Just a couple of weeks ago, my local laundry mat in Boston just ditched their old fashioned credit card machine for Square. The little Square card reader combined with an iPad are saving this small business money (by reducing their card fees) and making the whole user experience, on both the staff and customer sides, smoother, faster, and paper-free. Square has recently released an app which can cut out the physical credit card all together and replace it with a mobile phone. With systems like Square, or other mobile payment companies and project, from Google Wallet to LevelUp, Bank Mobile Apps to PayPal, the mobile money sector is changing the way we pay for things in the US, and Boston is an epicenter.
Another mobile money epicenter, perhaps the mobile money epicenter, is Kenya. Kenya is home to M-Pesa, the most widely used mobile money platform in the world. 20 percent of Kenya’s GDP flows through M-Pesa (http://www.thinkm-pesa.com/2012/04/5-things-you-probably-dont-know-but.html), and more than a quarter of the country uses the system. With M-Pesa, people can send digital money to anyone else on the network via a modified SMS or text message. Then individuals can cash out or deposit cash via M-Pesa Agents all around the country. As M-Pesa has grown, it has become even more useful–especially as businesses are brought onto the platform, often via a platform like Kopo Kopo. Mobile payments are becoming the way Kenyans pay.
The scale of M-Pesa in Kenya gives a lot of people working in Mobile Money elsewhere an inspiration. Every time I mention that I do work in Kenya, people ask me about M-Pesa and Mobile Money. In the US, people are especially interested to see what we can learn from Kenya–an vice versa, what opportunities exist there.
My answer is, of course, a lot–Americans have a lot to learn about mobile payments from Kenya, and we also have a lot to share. Already I’ve seen lots of discussions and exchanges, but so far I think they have missed the mark. I’ve seen techies borrowing platforms, companies sharing or “borrowing” strategies and analysts swapping and questioning data. But these types of exchanges won’t lead to the success everyone is looking for. The real secret to transferring mobile money isn’t in the technology or the process, but is instead in the design and experience. And right now, the bottom line is that the baseline experience of buying, selling, or moving money is very different in Kenya than it is in the US. It’s this profound difference that makes the international exchange so valuable, yet also difficult.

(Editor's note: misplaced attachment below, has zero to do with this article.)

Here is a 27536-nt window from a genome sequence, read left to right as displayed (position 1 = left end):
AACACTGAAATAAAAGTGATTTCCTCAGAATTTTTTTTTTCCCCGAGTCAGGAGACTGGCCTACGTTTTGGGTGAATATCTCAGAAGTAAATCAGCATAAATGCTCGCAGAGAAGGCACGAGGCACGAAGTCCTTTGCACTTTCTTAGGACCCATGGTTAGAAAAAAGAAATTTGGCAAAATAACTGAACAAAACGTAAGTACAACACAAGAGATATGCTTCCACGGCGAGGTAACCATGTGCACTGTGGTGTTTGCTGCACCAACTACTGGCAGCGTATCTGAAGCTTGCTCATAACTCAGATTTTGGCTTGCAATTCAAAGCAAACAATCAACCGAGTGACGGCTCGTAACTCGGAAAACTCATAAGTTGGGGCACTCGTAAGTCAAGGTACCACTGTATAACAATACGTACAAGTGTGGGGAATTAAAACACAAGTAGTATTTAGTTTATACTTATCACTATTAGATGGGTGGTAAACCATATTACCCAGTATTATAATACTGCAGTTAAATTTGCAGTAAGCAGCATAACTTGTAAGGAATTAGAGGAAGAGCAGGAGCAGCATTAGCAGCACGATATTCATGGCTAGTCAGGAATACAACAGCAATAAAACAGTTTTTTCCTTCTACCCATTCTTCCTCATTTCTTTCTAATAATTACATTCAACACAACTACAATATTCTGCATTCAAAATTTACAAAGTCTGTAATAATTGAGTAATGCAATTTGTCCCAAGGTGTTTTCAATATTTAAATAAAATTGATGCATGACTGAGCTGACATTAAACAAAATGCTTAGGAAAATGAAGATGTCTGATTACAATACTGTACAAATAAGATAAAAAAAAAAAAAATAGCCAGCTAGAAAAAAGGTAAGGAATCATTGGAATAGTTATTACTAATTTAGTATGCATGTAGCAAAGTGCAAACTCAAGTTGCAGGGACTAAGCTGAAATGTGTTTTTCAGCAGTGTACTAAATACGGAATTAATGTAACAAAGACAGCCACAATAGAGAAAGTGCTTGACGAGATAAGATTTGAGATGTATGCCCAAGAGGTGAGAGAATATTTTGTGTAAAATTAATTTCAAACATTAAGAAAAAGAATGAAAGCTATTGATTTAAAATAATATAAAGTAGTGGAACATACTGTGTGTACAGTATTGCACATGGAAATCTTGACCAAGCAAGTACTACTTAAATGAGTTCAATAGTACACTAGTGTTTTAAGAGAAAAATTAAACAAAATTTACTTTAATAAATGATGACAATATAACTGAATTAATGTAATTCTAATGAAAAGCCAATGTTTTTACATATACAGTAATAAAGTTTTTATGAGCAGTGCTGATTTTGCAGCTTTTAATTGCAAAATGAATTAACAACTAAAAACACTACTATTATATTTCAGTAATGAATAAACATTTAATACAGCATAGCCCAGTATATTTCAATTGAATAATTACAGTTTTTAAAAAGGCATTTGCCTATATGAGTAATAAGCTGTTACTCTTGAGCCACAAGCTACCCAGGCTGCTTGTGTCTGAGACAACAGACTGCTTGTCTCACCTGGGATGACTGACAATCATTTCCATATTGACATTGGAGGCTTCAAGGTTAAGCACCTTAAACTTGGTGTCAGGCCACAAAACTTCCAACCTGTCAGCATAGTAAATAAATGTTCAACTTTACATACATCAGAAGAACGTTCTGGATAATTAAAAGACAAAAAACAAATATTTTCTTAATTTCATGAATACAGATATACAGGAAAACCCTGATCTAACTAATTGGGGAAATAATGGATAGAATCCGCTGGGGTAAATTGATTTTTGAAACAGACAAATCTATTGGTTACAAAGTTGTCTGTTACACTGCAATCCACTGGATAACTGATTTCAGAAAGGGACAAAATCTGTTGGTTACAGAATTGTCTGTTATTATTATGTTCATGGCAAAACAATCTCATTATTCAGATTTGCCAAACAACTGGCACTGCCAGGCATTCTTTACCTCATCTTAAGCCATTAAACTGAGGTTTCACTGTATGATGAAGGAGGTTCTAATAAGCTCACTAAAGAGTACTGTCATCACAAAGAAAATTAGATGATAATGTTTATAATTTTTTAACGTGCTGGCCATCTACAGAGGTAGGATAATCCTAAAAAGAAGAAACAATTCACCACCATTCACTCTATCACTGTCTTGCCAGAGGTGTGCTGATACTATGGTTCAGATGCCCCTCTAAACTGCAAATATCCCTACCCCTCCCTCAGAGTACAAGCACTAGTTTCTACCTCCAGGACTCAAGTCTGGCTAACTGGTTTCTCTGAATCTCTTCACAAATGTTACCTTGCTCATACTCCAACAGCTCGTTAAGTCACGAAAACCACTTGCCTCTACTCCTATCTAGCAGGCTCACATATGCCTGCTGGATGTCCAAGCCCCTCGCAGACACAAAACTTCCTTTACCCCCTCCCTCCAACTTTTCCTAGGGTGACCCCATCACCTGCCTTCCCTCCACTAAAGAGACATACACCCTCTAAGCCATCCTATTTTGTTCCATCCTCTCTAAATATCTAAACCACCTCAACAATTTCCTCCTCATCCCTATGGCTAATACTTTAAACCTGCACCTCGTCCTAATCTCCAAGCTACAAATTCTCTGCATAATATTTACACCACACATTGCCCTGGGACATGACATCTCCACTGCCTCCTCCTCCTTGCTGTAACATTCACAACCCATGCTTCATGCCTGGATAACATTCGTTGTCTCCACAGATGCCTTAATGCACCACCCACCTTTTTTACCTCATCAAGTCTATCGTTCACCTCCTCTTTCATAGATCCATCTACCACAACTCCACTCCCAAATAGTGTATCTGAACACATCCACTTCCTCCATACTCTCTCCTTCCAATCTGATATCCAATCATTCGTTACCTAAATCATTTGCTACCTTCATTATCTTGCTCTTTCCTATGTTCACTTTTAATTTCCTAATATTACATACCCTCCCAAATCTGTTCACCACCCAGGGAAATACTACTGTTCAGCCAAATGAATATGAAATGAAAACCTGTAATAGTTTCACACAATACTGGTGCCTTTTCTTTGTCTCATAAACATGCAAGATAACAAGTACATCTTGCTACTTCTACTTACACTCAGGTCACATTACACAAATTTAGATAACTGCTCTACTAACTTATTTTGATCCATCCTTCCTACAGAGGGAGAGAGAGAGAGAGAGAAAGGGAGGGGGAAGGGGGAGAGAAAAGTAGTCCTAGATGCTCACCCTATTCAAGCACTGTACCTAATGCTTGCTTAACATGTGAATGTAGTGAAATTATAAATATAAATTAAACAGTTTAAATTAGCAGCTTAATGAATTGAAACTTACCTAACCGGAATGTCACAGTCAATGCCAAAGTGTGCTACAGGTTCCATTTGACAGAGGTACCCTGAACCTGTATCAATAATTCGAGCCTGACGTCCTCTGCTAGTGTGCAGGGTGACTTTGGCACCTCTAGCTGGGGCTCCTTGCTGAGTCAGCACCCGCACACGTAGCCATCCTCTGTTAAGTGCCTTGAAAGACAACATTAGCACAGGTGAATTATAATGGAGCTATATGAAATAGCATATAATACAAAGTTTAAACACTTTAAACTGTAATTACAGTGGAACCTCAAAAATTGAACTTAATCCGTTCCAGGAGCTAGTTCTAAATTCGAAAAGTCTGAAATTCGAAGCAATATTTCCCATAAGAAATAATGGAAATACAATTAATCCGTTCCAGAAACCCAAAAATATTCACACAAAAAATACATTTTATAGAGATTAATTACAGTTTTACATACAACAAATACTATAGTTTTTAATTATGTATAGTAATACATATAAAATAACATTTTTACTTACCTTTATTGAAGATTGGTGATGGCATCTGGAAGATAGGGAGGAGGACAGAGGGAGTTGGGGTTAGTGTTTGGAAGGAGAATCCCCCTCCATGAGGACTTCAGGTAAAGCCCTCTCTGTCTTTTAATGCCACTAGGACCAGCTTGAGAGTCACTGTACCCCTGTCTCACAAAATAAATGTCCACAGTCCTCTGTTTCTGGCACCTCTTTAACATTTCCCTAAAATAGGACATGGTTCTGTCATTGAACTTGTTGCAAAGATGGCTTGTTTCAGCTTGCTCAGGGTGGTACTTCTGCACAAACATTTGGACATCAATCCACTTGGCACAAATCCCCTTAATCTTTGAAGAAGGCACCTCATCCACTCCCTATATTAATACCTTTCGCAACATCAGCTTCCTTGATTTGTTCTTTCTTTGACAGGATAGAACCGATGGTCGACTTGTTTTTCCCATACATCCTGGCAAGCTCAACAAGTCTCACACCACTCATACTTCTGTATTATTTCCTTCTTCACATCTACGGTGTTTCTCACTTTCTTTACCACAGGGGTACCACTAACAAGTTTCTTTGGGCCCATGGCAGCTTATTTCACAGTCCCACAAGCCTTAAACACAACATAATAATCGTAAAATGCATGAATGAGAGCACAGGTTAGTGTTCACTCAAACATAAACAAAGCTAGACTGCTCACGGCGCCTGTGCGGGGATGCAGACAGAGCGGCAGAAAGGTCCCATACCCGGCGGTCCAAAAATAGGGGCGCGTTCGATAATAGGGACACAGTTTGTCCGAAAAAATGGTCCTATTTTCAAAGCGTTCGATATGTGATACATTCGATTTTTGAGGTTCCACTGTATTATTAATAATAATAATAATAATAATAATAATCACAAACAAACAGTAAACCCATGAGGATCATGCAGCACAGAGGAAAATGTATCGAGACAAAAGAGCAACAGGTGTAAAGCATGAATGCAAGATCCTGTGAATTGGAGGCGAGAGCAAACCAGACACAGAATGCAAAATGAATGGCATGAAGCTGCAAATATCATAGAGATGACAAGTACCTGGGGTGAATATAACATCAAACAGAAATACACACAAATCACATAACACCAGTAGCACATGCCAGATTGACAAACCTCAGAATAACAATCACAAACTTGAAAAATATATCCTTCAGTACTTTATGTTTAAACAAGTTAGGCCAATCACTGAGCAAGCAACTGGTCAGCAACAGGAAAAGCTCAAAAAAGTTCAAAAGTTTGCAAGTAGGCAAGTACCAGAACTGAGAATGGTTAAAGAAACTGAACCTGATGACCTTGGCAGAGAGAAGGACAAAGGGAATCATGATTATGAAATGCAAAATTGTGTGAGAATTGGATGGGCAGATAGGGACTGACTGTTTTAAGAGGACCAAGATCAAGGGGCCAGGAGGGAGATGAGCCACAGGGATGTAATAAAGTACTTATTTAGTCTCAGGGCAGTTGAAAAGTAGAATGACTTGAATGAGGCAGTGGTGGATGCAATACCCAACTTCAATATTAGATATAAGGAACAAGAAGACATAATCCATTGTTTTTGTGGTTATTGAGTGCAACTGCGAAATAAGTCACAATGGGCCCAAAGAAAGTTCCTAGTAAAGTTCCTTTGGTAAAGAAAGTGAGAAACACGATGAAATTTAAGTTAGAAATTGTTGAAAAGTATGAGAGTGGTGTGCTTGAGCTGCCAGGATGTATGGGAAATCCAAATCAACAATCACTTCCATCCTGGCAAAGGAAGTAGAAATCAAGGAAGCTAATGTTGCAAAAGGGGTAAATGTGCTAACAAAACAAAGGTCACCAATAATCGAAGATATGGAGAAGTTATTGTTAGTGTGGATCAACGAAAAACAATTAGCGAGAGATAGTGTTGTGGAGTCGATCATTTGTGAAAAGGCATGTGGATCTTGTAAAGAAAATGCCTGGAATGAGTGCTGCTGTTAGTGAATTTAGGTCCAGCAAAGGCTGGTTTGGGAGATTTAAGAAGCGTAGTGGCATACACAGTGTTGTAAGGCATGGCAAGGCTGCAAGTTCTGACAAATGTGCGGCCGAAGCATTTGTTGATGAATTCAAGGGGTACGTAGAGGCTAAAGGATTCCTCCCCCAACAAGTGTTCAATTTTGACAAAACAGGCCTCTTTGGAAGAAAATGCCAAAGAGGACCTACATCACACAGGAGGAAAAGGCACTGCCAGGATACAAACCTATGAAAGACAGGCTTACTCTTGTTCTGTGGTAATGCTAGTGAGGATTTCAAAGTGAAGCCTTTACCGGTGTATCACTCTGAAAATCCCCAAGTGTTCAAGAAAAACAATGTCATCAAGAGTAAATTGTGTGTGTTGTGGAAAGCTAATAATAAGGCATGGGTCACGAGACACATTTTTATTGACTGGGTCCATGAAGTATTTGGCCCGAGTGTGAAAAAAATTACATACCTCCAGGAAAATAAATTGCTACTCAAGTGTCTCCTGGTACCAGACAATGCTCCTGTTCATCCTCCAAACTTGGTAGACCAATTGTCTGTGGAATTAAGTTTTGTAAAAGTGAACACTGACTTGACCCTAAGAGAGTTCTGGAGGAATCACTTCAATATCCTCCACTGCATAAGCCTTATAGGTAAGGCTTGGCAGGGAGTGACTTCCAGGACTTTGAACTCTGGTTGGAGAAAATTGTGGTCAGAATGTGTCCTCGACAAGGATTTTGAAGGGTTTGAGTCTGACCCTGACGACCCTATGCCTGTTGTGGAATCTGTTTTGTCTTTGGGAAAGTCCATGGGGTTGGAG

In Kenya, most small shops have kept all of their book-keeping by hand–using accounting tables and old record logbooks or the occasional (hand-written) receipt. Credit cards are not commonly accepted for a very local business, and lots of economic activity happens in the informal spectrum. In the US, even small businesses often accept credit cards and use a variety of technologies to manage their business.
These technology are why, in the US, mobile money is really focusing on helping the business–from cutting costs, to cutting time, from generating new business and streamlining back end processes. Many of the platforms dwell on customer loyalty and innovative hyper-local marketing. In Kenya, there is a lot to borrow from these US systems but it will take a lot fo education and growth for the businesses to actually generate value from these approaches and tools–and for many businesses this is far far away. For example, in the informal economy, loyalty is much more authentic and marketing is much less complex. Porting these payment system ideas to Kenya will take a lot of rethinking.
On the reverse, M-Pesa has primarily facilitated money transfers between individuals. M-Pesa has systems that are easy to learn for everyone and easy to monitor or address should something go wrong. In the US, personal checks are still widely used for basic transactions, even though mobile money could easily replace these exchanges. For mobile money to take hold in the US we must understand how someone who is only a little familiar with technology, and has trusted their checkbook for years will switch. In Kenya, M-Pesa convinced lots of people to ditch their cash and trust in a new piece of technology. By making the experience easy, relatively familiar, and extremely useful–it took hold.
Behind these examples are a lot of cultural realities about how and why we move money, whom we trust, and how we analyze our expenses. Moving mobile money around the globe will change the world, but first this programs will have to take the time to understand these contexts in order to develop useful and scalable systems.